Nicotine-Free E-Cigarette Vapor Also Damages Lung Cells

Nicotine-Free E-Cigarette Vapor Also Damages Lung Cells

According to the Centers for Disease Control and Prevention, the utilization of electronic cigarettes (e-cig) among middle and high school students has surpassed traditional cigarette usage. This raises questions and parents, public health officials and the consumers themselves are concerned if e-cig are better or worse than traditional tobacco.

In an article titled “Endothelial disruptive pro-inflammatory effects of nicotine and e-cigarette vapor exposures” published in the American Journal of Physiology—Lung Cellular and Molecular Physiology, a team of researchers explains that nicotine causes damage to the lungs in any form. Further, non-nicotine e-cig cigarettes alos cause lung damages, although further research is still required.

Cigarettes cause lung endothelial cells to breakdown due to inflammation and lung injury, however it remains unclear the exact component that causes this damage. “We investigated if nicotine, one of the hundreds of molecules present in [cigarette smoke] extracts, is sufficient to alter lung endothelial barrier function by affecting cytoskeletal regulation,” the authors explained.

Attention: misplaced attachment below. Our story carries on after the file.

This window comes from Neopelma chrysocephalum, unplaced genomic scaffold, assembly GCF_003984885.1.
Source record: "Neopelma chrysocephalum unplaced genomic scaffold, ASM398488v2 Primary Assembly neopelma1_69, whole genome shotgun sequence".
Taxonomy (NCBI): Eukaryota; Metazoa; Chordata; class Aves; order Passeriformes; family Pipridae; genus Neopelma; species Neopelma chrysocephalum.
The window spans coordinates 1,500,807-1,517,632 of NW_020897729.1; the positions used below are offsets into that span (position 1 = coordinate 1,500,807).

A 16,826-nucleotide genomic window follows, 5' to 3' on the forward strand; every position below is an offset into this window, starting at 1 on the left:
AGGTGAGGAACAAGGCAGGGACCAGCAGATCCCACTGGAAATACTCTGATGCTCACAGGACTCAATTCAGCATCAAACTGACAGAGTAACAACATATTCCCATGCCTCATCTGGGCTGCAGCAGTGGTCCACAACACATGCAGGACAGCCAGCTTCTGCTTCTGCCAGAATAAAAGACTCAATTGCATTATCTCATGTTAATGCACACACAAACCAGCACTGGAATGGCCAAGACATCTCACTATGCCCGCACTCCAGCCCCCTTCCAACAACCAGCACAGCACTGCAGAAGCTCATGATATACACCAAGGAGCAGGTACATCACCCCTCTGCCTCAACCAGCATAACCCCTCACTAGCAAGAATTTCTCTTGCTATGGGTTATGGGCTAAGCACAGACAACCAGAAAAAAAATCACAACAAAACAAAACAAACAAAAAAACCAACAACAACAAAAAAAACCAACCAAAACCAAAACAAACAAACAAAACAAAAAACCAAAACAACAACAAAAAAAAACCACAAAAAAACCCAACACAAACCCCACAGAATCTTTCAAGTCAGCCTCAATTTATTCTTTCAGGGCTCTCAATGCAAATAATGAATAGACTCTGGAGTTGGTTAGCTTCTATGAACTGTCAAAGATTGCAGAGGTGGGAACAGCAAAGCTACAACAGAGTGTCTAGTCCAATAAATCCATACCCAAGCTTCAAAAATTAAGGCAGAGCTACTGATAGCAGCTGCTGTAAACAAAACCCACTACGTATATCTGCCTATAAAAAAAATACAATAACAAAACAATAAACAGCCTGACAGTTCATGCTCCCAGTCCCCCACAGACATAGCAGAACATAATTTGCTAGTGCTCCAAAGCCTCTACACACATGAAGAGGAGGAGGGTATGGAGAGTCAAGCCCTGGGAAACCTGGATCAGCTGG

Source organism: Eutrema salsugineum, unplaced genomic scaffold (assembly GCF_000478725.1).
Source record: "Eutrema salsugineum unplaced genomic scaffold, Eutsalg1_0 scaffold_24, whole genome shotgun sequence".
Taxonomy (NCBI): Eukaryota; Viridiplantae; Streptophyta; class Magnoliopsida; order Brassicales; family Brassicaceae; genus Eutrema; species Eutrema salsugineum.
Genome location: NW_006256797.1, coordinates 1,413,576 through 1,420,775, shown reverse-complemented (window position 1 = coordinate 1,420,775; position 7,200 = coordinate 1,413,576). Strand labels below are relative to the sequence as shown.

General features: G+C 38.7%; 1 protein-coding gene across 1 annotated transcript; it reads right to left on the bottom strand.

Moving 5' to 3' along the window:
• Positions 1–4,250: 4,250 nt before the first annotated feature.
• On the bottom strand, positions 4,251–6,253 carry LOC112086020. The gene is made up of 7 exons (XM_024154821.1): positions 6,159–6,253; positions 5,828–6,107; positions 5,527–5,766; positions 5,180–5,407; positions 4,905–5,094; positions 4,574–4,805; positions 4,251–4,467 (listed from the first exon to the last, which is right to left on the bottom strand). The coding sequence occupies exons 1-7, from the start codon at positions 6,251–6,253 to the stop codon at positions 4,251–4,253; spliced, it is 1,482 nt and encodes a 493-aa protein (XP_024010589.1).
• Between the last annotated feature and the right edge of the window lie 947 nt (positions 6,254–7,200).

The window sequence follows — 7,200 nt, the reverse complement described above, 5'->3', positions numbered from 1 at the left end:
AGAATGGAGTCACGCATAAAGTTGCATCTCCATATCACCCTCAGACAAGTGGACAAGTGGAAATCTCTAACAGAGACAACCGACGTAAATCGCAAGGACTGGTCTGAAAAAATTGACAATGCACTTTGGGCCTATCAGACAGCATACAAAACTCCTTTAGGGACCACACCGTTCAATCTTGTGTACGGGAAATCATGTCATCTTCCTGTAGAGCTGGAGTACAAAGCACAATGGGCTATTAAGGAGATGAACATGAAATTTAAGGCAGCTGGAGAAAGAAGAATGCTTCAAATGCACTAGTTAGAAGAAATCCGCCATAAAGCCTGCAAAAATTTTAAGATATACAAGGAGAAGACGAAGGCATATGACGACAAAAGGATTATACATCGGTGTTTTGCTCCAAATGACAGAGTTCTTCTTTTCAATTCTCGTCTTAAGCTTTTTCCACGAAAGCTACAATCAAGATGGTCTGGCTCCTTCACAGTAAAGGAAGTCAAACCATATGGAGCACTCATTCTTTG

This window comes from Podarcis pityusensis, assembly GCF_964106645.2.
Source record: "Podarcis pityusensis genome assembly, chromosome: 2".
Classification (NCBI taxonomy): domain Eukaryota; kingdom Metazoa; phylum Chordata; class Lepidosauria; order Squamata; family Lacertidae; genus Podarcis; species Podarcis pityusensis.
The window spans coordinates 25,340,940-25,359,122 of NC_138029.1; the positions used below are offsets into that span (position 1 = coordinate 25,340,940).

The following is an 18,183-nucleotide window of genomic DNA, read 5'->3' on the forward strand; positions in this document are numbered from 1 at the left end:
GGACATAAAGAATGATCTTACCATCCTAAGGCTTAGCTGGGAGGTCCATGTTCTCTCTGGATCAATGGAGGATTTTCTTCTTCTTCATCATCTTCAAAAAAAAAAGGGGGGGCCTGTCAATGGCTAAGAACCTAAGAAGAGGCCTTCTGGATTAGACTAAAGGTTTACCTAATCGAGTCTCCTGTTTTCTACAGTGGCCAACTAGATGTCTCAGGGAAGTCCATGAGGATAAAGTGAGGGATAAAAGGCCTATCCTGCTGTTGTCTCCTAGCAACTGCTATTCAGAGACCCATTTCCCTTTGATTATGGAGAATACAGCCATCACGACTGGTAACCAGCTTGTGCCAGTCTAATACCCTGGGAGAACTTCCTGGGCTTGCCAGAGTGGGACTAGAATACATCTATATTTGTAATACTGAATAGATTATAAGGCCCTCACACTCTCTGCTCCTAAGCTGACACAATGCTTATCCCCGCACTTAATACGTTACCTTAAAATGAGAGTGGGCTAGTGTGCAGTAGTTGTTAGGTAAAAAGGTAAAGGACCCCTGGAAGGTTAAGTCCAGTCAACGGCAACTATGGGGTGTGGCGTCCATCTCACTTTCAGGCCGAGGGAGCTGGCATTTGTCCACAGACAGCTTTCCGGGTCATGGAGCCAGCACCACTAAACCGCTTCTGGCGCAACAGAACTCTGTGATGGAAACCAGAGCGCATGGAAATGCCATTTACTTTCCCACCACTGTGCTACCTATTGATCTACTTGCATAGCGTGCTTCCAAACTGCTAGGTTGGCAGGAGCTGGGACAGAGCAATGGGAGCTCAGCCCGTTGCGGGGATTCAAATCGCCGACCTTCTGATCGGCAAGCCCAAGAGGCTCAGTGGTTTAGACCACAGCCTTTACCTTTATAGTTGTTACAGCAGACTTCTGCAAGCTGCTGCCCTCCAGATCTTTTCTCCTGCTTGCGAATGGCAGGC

Human and mouse cells were exposed to cigarette smoke and e-cigarettes with or without nicotine. Findings put nicotine as the major cause of lung damage. “Nicotine has dose-dependent deleterious pulmonary effects that result in loss of lung endothelial barrier function, acute lung inflammation and decreased lung endothelial cell proliferation,” the authors stated.

However, nicotine-free solutions also had lung-harming substances like acrolein. “The increased use of inhaled nicotine via e-cigarettes, especially among the youth, prompts increased research into the effects on health. This research reports that components found in commercially available e-cigarette solutions and vapors generated by heating them may cause lung inflammation,” said Irina Petrache, lead researcher. “The effects described characterize short-term effects of e-cig exposures. Whereas studies of long-term effects await further investigations, these results caution that e-cigarette inhalation may be associated with adverse effects on lung health.”

 

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